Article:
The Coolcicada PPL is a popular 6 day PPL that originated from a BodyBuilding.com forum member. The original thread is here. It has since gained great notoriety as an effective program for building strength and muscular development in many lifters. [Read more…]
Wave loading is a loading progression where the volume and intensity of a lift changes rapidly from set to set, rising and falling and rising and falling. This is designed to help stimulate strength adaptation more rapidly, increase an athlete’s explosiveness, and grow work capacity. [Read more…]
This is a spreadsheet for the Armstrong Pull Up Program. It is a 5 day per week program designed to improve an athlete’s pull up strength.
Armstrong Pull Up Program Overview
- Day 1: Complete 5 AMRAP sets
- Day 2: Start with 1 pull up and rest 10 seconds. Then do 2 pull ups and rest 20 seconds, and so on, until failure. Then decrease reps by 1, reducing rest periods by 10 seconds per set along the way, until back down to 1 rep.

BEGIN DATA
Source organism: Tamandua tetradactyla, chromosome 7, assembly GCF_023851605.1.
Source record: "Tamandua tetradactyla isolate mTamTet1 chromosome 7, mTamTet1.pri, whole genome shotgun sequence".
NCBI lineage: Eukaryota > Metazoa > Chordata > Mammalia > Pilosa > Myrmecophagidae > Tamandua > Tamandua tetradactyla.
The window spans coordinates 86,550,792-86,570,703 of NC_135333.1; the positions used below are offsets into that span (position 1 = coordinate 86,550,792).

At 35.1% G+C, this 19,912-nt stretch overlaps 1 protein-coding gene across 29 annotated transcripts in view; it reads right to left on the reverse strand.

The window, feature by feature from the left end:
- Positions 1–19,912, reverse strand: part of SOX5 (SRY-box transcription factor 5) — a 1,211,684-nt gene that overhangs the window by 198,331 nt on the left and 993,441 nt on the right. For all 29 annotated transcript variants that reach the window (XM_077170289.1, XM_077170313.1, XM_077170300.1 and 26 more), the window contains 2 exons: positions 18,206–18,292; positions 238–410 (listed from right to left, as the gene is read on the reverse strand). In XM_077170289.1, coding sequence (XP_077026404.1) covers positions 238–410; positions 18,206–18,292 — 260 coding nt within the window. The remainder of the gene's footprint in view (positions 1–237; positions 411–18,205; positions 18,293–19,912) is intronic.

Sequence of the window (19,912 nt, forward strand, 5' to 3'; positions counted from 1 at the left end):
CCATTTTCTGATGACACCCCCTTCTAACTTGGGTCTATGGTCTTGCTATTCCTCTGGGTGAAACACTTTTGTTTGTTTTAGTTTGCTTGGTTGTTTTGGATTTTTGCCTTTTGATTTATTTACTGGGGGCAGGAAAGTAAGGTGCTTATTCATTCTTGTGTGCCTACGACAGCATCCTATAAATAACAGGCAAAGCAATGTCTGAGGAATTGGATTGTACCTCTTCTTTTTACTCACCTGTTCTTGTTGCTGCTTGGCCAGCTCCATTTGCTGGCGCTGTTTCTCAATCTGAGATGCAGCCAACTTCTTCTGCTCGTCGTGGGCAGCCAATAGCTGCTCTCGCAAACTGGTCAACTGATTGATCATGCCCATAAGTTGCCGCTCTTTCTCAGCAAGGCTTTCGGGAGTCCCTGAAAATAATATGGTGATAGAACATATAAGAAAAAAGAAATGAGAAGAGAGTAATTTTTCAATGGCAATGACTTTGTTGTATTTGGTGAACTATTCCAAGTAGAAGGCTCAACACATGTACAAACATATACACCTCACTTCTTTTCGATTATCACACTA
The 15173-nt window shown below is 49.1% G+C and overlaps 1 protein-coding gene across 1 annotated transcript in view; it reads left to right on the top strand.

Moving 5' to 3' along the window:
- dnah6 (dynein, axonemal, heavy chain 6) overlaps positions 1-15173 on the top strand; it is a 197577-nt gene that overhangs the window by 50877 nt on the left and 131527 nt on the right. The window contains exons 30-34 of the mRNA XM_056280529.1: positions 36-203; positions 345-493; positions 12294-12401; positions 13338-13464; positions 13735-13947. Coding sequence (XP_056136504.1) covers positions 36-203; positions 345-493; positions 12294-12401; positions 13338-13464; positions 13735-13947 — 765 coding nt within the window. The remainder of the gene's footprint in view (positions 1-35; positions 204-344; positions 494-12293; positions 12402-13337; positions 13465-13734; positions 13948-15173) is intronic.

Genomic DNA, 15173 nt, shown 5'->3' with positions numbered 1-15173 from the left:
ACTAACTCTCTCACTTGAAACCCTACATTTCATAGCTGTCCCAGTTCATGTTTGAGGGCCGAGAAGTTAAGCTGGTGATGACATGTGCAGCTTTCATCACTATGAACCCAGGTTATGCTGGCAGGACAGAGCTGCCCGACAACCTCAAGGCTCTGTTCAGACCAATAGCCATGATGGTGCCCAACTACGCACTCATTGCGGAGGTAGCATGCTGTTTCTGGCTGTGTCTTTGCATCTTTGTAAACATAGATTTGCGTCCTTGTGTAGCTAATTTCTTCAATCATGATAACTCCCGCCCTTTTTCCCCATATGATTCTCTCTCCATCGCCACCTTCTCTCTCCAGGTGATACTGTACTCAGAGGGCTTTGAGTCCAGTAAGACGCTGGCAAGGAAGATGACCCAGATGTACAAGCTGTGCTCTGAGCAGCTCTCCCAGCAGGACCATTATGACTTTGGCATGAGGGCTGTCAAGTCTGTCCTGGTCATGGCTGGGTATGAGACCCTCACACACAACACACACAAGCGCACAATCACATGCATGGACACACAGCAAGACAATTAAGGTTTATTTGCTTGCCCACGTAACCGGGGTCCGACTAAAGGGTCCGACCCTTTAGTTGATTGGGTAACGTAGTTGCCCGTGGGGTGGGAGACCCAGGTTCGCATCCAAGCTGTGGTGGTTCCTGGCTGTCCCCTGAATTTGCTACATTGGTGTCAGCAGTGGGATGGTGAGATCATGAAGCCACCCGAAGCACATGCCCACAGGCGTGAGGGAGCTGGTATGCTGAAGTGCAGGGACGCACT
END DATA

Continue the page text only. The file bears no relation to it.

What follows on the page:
- Day 3: Complete 3 sets of pull ups using three different grip variations (wide, neutral, supine). A supinated grip means the palms will be facing your body, similar to the grip used in a barbell curl.
- Day 4: Select a training max (e.g. 5 reps) and complete as many sets as possible until failure.
- Day 5: Complete 5 AMRAP sets
Armstrong Pull Up Program Spreadsheet
This is a 13 week program created by Barbell Medicine for Alan Thrall of Untamed Strength. Below you will find a video overview of the program, which is very important for understanding how the program works. [Read more…]
August 6, 2019 Update: The spreadsheet is now available for copying and sharing. Apologies for the mix up.
A beginner powerlifting program released by Brendan Tietz. A video overview and full program details are below. [Read more…]
In October 2015, Greg Nuckols published a very popular article titled “Your Drug Free Muscle and Strength Potential: Part 2.” In it he laid out the foundations for a high frequency training method.
It’s a pretty cool article because it includes a strength potential calculator that tries to estimate what percentage of a person’s maximum potential they’ve currently achieved per lift. If an individual is below 80% of their potential, they generally respond well to high frequency training. [Read more…]